Canada proudly waving the flag is pure joy for players, team's long-suffering supporters

·4 min read
Canada's Alistair Johnston (2) parades the flag to celebrate a 2-1 win over Mexico  in a World Cup qualifiers in Edmonton on Nov. 16. (Jason Franson/Canadian Press - image credit)
Canada's Alistair Johnston (2) parades the flag to celebrate a 2-1 win over Mexico in a World Cup qualifiers in Edmonton on Nov. 16. (Jason Franson/Canadian Press - image credit)

EDMONTON — Success is sometimes accompanied by disquieting effects. In sports, the most successful teams have a habit of becoming joyless. We call them juggernauts, because they turn into machines. For them, losing feels worse than winning feels good. Victory doesn't bring them or their supporters happiness; it brings them relief.

The Canadian men's soccer team has almost always played the underdog. The lack of upward mobility has been maddening for long-time fans. Smaller countries like Trinidad and Tobago or Honduras have beaten us routinely; we've never had a chance against the juggernauts. Canada has appeared in the Men's World Cup only once, in 1986; in three games, that team didn't score a single goal and came back home.

That's the harsh sum of the Canadian men on the global stage: They have provided neither happiness, nor relief. Just a void where feelings should be.

Consider that void filled. With their 2-1 win over Mexico on Tuesday night, the current men's team has infused its followers with emotion.

Pride. Hope. Ambition. Gratitude.

Joy.

The good feelings began surfacing early, when Commonwealth Stadium was transformed by desire and some serious wind chill into Estadio Iceteca, the bone-chilling equivalent of Mexico's famously formidable Azteca. Alistair Johnston, the hardy Canadian defender, emerged to cheers in shirtsleeves. He was a standout in other ways during most of the messy first half, as alight as any fire.

With the half winding down, he decided to chance a long, looping shot toward goal. The rock-hard ball hit the perfectly frozen turf in front of Guillermo Ochoa, the flamboyant Mexican keeper. He spilled it. Cyle Larin pounced, firing the loose ball into the back of the net.

Larin scored again just seven minutes into the second half, toeing home a free kick from Stephen Eustaquio, and all of a sudden Sam Adekugbe was launching himself into a snowbank in iconic celebration. From that delirious moment on, the spiralling Mexicans looked as though the cold and disrespect had turned their will into glass.

WATCH | Larin ties De Rosario's goal record as Canada tops Mexico:

Their 90th-minute goal added some late drama. ("The longest six minutes of my bloody life," head coach John Herdman said of the clock-killing that followed. His principal emotion appeared to be a desperate need for a drink.) So did some post-match chest puffing, but the Mexicans had taken too long to find their fight. Canada — Canada! — stared the juggernaut down, all the way off the field.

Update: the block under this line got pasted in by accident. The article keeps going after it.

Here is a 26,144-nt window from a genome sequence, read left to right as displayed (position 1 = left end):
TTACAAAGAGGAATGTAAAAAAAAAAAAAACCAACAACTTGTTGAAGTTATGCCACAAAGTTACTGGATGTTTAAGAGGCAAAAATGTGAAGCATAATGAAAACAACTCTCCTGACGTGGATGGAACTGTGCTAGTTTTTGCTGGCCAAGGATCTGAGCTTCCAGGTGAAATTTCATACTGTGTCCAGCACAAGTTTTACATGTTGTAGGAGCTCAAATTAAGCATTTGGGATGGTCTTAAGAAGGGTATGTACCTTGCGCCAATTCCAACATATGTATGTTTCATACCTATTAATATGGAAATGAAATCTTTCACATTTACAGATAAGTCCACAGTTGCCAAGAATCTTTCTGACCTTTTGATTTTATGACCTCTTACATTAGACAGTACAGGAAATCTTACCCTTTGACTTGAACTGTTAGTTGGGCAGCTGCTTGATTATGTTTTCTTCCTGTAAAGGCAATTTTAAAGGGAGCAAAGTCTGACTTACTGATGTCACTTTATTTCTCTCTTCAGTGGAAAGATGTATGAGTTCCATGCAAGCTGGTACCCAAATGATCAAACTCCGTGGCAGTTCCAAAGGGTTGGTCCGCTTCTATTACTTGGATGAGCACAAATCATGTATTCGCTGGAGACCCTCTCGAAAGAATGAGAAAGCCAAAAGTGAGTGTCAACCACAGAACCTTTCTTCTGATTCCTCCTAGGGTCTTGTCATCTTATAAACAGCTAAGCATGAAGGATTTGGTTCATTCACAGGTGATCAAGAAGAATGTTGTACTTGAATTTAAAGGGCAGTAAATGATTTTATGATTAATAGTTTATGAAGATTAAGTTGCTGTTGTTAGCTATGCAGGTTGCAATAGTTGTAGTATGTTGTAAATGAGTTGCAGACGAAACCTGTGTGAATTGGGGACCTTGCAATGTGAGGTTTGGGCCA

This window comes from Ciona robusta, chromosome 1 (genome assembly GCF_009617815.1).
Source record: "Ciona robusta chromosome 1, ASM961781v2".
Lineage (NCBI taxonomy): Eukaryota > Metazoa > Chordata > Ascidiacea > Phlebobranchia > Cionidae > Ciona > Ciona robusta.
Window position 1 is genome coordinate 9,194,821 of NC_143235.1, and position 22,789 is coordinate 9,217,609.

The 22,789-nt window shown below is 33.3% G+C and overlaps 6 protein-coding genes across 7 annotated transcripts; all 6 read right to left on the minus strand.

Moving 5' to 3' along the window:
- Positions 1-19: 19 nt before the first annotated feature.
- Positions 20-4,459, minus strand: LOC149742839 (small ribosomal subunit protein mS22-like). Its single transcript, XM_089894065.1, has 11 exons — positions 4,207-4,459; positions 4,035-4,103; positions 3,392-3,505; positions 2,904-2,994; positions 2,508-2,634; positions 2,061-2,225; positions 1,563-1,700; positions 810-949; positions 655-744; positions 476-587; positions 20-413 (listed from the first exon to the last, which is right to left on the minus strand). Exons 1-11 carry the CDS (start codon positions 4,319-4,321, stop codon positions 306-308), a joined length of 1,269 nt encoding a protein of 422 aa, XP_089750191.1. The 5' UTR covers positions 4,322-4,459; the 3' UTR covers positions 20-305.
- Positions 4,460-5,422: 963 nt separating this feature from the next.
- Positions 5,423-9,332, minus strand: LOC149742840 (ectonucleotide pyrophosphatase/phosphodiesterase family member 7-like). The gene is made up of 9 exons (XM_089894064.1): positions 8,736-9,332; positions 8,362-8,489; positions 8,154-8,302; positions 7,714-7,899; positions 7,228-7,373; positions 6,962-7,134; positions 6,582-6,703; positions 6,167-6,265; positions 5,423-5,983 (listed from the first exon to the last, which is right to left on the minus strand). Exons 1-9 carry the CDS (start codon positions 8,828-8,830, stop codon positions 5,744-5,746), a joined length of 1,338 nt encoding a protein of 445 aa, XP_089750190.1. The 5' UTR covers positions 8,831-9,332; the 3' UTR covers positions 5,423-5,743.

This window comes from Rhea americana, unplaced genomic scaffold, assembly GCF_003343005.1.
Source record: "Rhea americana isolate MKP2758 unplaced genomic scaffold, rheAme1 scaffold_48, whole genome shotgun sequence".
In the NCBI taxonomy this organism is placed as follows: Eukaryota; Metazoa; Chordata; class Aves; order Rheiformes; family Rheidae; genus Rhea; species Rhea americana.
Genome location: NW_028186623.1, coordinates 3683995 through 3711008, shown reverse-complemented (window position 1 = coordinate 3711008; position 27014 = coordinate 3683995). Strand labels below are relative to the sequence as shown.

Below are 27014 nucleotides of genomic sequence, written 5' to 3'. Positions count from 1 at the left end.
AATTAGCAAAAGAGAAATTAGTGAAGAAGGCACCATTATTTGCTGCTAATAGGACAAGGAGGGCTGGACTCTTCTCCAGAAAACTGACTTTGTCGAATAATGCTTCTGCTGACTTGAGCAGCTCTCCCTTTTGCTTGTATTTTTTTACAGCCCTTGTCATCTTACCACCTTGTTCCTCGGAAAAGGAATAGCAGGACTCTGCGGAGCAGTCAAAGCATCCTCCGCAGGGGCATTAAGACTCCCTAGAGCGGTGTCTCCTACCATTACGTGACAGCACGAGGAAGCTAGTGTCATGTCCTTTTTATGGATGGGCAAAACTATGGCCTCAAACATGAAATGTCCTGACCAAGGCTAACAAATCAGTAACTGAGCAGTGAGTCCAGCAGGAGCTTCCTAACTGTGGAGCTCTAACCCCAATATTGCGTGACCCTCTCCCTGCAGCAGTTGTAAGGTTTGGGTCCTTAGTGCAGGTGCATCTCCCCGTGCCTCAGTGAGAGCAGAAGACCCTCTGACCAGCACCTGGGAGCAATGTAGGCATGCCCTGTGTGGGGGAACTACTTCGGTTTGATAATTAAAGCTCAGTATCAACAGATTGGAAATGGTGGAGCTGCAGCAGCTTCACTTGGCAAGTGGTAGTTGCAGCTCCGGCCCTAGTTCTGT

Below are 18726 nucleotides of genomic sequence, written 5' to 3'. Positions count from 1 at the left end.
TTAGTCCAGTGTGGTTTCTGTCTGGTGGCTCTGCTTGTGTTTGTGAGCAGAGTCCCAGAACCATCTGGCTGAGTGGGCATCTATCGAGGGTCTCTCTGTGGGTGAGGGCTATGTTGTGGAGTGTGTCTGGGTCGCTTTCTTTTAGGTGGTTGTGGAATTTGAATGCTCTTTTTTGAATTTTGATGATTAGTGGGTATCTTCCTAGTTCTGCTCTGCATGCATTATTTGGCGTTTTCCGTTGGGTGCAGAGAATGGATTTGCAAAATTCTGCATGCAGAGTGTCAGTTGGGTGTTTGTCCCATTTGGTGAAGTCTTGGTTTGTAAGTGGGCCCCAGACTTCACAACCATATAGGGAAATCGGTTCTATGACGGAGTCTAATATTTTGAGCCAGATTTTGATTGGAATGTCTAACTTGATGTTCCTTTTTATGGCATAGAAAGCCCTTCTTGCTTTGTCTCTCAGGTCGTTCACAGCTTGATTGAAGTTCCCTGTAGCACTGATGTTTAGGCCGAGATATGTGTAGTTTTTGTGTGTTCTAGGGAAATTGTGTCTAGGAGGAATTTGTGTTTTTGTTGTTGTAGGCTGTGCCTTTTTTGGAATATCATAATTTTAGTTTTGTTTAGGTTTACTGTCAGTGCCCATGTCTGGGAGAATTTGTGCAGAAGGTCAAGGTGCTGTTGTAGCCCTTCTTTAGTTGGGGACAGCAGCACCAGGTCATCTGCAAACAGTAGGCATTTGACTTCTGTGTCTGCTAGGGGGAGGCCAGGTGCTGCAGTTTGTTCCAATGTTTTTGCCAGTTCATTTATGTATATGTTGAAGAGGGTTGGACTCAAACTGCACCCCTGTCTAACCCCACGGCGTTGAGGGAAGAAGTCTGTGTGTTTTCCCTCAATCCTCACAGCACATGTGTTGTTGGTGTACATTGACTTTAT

Last Friday's win over Costa Rica, weirdly, had more edge to it. Canada was supposed to win that game, which gave that night a weight, a nerviness, to which the Canadian men aren't fully accustomed. The win over Mexico, given El Tri's historic superiority, felt more unburdened. It felt like the best kind of caper.

Canada's men have pulled a similar trick on the Mexicans before. During qualifying in October 1997, they also asked their southern visitors to come to Edmonton. It snowed before the game. The Mexicans had cruised to an earlier win at Azteca; visibly shaken by the cold, they managed only a draw against Canada here.

WATCH | Borjan seals Canada's win over Mexico with key stops:

But that was the sort of hollow victory that for decades we have mistaken for actual triumph. That Canadian team didn't qualify for the World Cup in the end, like the last eight hopefuls in a row. Tuesday's win was a far more meaningful result. It was the start of something rather than the beginning, middle, and end of something all its own, all at once. Undefeated Canada now deservedly sits at the top of the CONCACAF qualifying table with six games to go.

"Not until we get to Qatar," Herdman said when he was asked whether he considered his team among the confederation's elite. "We've won nothing yet."

That's true. Only two points separate first from fourth, one place short of automatic qualification. A lot can happen in six games in CONCACAF, especially since four of Canada's are away.

At the same time, Canada's current run isn't a fluke or an aberration. It's demonstrable. It's earned.

It's also largely unexpected. Perhaps not within this buoyant team, which has always professed an outsized belief in itself, even if those boasts have sounded a little rehearsed to outside ears, a little like psychological theatre. Few observers would have expected to see such an unbroken string of positive results in reality. All of which means the overwhelming feeling for Canada's supporters on Tuesday night was pure, uncut delight.

That's rare, and we should savour it. Maybe it will be a long time before Canada beats Mexico again. Or maybe victories over countries like Mexico will one day feel routine, and then more like an ordeal, and, finally, an obligation. Maybe that's the inevitable cost of arrival.

But if our national side is perhaps on its way to a more clinical standard, it hasn't lost any of its human appeal. There are still lots of smiles. There are still lots of hugs. This Canada is without irony.

And watching them on this unbelievable ride — at long last, and for as long as it lasts — is just so much fun.

WATCH | Bring It In panel discusses latest in CONCACAF WC qualifiers:

Our goal is to create a safe and engaging place for users to connect over interests and passions. In order to improve our community experience, we are temporarily suspending article commenting